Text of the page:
Back pain can happen to anyone and for a wide variety of reasons. The good thing is that you don’t have to live with it. Discovering the cause of pain is the first step towards treating it and kissing pain goodbye forever. Sometimes, it’s not obvious what caused the pain, so it’s a good idea to run diagnostic test
If you let your back go into flexion while lifting anything, you’re asking for a slipped disc or some other type of back injury. Rounding your lower back is especially dangerous. It puts extreme shearing force on your spinal discs which will eventually damage them – sometimes permanently.
Slouching and Poor Posture
Slouching and poor posture can cause back pain. If your shoulders slump, you tuck your pelvis under you, or you have a rounded upper back when you stand, then you have poor posture.
If you go to the gym more than 3 times per week and engage in heavy lifting or cardio workouts, you practice a sport more than 4 times per week, or you engage in excessive physical activity, you’re setting yourself up for overuse injuries – most of which will involve a back injury. In most sports, you’re asked to change directions quickly, carry something while rotating your back or spine, or you’re applying compressive forces to the spine (as in weight lifting and running). If you do this often enough, and you don’t allow your body to recover sufficiently, you’re going to get injured.
Degenerative disc disorders
Sometimes, genetics, adverse side-effects from drugs, or a poor lifestyle or diet lead to degenerative disorders of the spine. These are the most harsh because they often involve the most work to correct.
An important first step is to stop the pain. Anti-inflammatory medication like over the counter pain killers can help you, but they’re not going to solve the problem. If your pain is something you think you can recover from, the simplest solution is to take an OTC painkiller and let your body rest. Never take OTC painkillers on an empty stomach as they may cause internal bleeding.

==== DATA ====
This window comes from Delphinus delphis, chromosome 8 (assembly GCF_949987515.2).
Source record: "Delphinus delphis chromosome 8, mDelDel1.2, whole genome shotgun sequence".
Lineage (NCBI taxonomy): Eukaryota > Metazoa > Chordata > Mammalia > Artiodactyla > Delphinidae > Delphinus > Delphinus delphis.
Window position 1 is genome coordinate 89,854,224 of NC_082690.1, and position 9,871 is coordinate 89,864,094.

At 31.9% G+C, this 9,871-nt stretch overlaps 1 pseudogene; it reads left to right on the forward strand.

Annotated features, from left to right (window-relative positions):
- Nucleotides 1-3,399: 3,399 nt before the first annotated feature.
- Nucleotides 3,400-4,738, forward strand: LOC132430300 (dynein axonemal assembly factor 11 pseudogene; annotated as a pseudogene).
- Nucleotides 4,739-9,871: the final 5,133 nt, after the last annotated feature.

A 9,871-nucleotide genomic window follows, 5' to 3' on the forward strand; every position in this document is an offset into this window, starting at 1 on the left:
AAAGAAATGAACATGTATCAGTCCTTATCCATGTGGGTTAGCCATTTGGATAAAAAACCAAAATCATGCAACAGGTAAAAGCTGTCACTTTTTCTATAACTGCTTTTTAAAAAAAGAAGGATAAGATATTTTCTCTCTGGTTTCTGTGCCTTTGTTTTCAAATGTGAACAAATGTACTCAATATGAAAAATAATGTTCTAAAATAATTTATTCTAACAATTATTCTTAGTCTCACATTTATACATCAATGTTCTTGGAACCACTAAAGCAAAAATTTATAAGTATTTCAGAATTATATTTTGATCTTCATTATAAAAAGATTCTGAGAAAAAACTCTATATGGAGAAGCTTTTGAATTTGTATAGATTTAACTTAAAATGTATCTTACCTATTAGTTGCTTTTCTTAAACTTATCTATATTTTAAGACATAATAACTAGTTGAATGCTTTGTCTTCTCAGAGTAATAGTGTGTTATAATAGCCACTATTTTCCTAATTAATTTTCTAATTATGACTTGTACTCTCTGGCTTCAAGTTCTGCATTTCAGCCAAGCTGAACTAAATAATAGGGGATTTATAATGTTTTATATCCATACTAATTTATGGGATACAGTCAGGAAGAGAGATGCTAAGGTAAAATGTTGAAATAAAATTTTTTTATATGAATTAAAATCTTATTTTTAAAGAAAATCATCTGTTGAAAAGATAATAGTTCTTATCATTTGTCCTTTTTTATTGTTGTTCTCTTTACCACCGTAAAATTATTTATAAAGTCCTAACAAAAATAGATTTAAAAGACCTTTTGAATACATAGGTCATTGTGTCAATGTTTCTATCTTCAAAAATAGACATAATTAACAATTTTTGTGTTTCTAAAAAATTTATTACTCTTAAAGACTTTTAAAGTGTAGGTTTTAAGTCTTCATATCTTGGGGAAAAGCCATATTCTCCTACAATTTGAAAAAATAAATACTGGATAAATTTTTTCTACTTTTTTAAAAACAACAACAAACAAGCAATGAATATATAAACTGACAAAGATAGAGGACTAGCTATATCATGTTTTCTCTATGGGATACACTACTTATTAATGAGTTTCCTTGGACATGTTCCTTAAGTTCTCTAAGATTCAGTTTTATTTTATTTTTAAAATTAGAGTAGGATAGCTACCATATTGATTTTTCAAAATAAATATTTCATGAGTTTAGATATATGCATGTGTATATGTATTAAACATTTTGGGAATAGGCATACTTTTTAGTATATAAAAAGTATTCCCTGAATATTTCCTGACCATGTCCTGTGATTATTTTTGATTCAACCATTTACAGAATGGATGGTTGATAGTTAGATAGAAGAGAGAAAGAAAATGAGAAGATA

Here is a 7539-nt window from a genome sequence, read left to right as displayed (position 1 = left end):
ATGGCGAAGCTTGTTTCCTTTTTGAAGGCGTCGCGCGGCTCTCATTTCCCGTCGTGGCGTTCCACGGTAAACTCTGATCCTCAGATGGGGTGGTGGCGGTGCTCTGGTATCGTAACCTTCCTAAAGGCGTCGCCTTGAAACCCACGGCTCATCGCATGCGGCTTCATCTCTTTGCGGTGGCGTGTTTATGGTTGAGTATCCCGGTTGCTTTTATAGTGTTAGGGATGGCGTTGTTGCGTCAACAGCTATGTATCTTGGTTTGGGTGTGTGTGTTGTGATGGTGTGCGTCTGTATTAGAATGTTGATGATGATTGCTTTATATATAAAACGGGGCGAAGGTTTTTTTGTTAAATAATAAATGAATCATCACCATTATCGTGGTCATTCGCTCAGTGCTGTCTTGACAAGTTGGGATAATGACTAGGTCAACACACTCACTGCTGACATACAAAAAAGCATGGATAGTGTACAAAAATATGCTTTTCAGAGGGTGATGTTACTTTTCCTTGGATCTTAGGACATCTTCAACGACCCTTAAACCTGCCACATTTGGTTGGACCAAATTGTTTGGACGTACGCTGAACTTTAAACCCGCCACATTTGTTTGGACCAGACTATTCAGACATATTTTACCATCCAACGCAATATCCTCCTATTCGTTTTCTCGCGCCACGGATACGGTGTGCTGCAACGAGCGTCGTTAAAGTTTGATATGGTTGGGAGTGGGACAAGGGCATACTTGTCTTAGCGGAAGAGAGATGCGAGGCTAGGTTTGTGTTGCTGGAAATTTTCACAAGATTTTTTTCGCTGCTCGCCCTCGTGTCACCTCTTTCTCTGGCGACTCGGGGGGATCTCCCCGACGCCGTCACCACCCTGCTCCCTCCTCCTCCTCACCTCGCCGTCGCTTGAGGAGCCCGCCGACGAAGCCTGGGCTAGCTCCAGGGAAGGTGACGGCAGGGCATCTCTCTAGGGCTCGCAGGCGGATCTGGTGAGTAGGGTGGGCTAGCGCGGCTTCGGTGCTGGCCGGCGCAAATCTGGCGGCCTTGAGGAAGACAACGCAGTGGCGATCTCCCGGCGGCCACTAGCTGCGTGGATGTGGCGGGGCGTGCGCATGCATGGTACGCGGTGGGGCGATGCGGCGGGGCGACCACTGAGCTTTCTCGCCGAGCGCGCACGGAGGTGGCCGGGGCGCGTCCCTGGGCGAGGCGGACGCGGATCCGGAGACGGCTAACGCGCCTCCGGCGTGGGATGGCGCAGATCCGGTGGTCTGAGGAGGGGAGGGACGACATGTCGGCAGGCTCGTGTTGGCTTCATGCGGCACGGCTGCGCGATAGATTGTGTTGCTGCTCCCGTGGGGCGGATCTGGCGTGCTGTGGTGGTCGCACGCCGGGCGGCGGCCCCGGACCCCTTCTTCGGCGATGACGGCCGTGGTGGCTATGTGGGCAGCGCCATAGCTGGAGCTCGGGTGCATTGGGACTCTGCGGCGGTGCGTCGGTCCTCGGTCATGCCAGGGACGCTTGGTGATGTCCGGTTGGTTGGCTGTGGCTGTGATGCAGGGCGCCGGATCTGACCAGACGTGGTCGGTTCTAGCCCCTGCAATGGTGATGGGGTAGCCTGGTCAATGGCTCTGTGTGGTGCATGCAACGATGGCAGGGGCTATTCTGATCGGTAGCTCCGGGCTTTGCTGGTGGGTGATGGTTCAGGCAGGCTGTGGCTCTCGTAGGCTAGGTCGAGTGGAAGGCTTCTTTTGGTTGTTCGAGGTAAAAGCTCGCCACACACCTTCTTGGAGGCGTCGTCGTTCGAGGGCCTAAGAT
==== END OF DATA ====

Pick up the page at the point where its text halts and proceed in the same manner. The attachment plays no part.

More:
It’s more than “standing up straight.” Stand with your back against the wall. Your heels should touch the baseboard. Lift your chest until your shoulder blades touch the wall. Now, lift your head until it touches the wall. Don’t jut your chin out. Pretend you’re holding a tennis ball between your chin and your sternum. If you have a real tennis ball, use it to practice. This will keep your neck in a neutral position. Draw your abdominal muscles in and up. Think about drawing them up under your rib cage so you have something resembling a “greyhound” stance.
Walk away from the wall and shift your weight to your mid-foot and heel without changing your back, shoulder, or neck position. This will feel odd to you if you have bad posture, but this is correct posture. It supports your back and takes stress off your spinal discs.
Start standing like this, and walking in this posture, and your back pain will be gone before you know it.
Acupuncture can help relieve pain quickly, depending on the cause of your pain. To really get the most benefit from it, you have to see the most experienced acupuncturist you can afford. This is one of those times it pays to spend money.
Many chiropractors can help you relieve back pain via chiropractic adjustments. Make sure you’re put on a course of treatment that has a beginning and end. It’s common for chiropractors to prescribe a never-ending course of treatments. This isn’t a solution. It’s just another band-aid. Your doctor should help you return to a normal state of functioning (health), and not treat you like a chronically sick individual unless you have a real degenerative disease – in which case surgery may be your only real option.
You may need surgery to correct your back pain. This is a last resort since it involves a lot of risks. Discs may be fused together, and you may lose some functionality or flexibility, but it may also be the only way for you to get the relief you’re after.
Josh Coleman is a practicing chiropractor with a penchant for back pain. He enjoys blogging about his expertise. Visit the http://www.backpainrelief.net/ website for more back pain information.